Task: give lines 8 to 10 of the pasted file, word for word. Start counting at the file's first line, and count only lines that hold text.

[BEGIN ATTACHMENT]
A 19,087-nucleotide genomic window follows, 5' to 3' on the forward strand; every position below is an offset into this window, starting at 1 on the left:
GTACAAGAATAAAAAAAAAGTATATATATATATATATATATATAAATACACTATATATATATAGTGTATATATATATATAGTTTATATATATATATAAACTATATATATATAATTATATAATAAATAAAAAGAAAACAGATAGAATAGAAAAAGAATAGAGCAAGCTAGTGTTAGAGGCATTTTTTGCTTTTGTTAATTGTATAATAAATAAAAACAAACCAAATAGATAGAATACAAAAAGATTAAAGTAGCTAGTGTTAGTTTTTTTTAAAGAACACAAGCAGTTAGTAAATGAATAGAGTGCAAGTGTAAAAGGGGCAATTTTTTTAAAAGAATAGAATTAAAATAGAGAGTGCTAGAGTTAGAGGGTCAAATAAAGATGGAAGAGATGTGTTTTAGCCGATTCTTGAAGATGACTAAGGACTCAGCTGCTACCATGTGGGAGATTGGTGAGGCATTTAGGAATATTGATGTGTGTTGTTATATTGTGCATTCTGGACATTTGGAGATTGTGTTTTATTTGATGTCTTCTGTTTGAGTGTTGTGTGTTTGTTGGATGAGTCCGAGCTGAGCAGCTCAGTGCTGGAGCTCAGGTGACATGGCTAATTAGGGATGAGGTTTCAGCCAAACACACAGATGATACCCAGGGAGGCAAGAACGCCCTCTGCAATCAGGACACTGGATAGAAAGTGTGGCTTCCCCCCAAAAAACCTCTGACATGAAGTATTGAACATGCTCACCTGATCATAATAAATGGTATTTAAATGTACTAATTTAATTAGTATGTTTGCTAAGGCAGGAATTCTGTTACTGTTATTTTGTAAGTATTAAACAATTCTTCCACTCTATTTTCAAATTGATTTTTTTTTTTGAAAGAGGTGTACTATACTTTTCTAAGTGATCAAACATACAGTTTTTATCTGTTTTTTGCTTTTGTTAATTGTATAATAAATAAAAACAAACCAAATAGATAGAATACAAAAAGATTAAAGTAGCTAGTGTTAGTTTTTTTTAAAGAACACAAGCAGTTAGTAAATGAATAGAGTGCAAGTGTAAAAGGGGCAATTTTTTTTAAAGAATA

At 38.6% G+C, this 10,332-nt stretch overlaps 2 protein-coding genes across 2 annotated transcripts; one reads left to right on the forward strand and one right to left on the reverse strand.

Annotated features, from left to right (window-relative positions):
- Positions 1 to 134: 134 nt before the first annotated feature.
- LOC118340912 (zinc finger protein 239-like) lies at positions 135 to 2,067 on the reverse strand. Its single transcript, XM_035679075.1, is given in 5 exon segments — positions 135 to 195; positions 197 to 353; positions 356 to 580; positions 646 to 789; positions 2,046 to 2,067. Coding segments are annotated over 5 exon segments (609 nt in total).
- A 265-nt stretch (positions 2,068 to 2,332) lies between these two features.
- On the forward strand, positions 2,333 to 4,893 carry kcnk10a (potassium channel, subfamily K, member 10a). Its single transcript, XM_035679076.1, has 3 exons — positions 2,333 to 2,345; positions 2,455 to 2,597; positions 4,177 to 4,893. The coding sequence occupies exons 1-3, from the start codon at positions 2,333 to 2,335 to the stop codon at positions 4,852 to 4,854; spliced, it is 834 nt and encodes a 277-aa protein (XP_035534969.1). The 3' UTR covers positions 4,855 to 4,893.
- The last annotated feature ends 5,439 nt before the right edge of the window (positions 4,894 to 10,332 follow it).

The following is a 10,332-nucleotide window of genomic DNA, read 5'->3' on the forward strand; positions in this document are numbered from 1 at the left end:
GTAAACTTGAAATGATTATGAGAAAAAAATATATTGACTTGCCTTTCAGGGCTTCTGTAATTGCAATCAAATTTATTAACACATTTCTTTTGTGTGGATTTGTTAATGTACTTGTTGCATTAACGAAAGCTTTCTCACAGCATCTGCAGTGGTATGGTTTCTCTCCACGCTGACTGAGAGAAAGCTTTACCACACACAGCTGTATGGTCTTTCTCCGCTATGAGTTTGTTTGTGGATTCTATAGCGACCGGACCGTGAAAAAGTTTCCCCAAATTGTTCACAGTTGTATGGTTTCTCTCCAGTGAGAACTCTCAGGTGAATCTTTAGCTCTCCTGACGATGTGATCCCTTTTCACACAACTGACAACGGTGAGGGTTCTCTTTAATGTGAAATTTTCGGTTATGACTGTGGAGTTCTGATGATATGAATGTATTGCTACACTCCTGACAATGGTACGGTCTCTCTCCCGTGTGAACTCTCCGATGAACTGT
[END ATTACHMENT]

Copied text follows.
- On the forward strand, positions 2,333 to 4,893 carry kcnk10a (potassium channel, subfamily K, member 10a). Its single transcript, XM_035679076.1, has 3 exons — positions 2,333 to 2,345; positions 2,455 to 2,597; positions 4,177 to 4,893. The coding sequence occupies exons 1-3, from the start codon at positions 2,333 to 2,335 to the stop codon at positions 4,852 to 4,854; spliced, it is 834 nt and encodes a 277-aa protein (XP_035534969.1). The 3' UTR covers positions 4,855 to 4,893.
- The last annotated feature ends 5,439 nt before the right edge of the window (positions 4,894 to 10,332 follow it).

The following is a 10,332-nucleotide window of genomic DNA, read 5'->3' on the forward strand; positions in this document are numbered from 1 at the left end: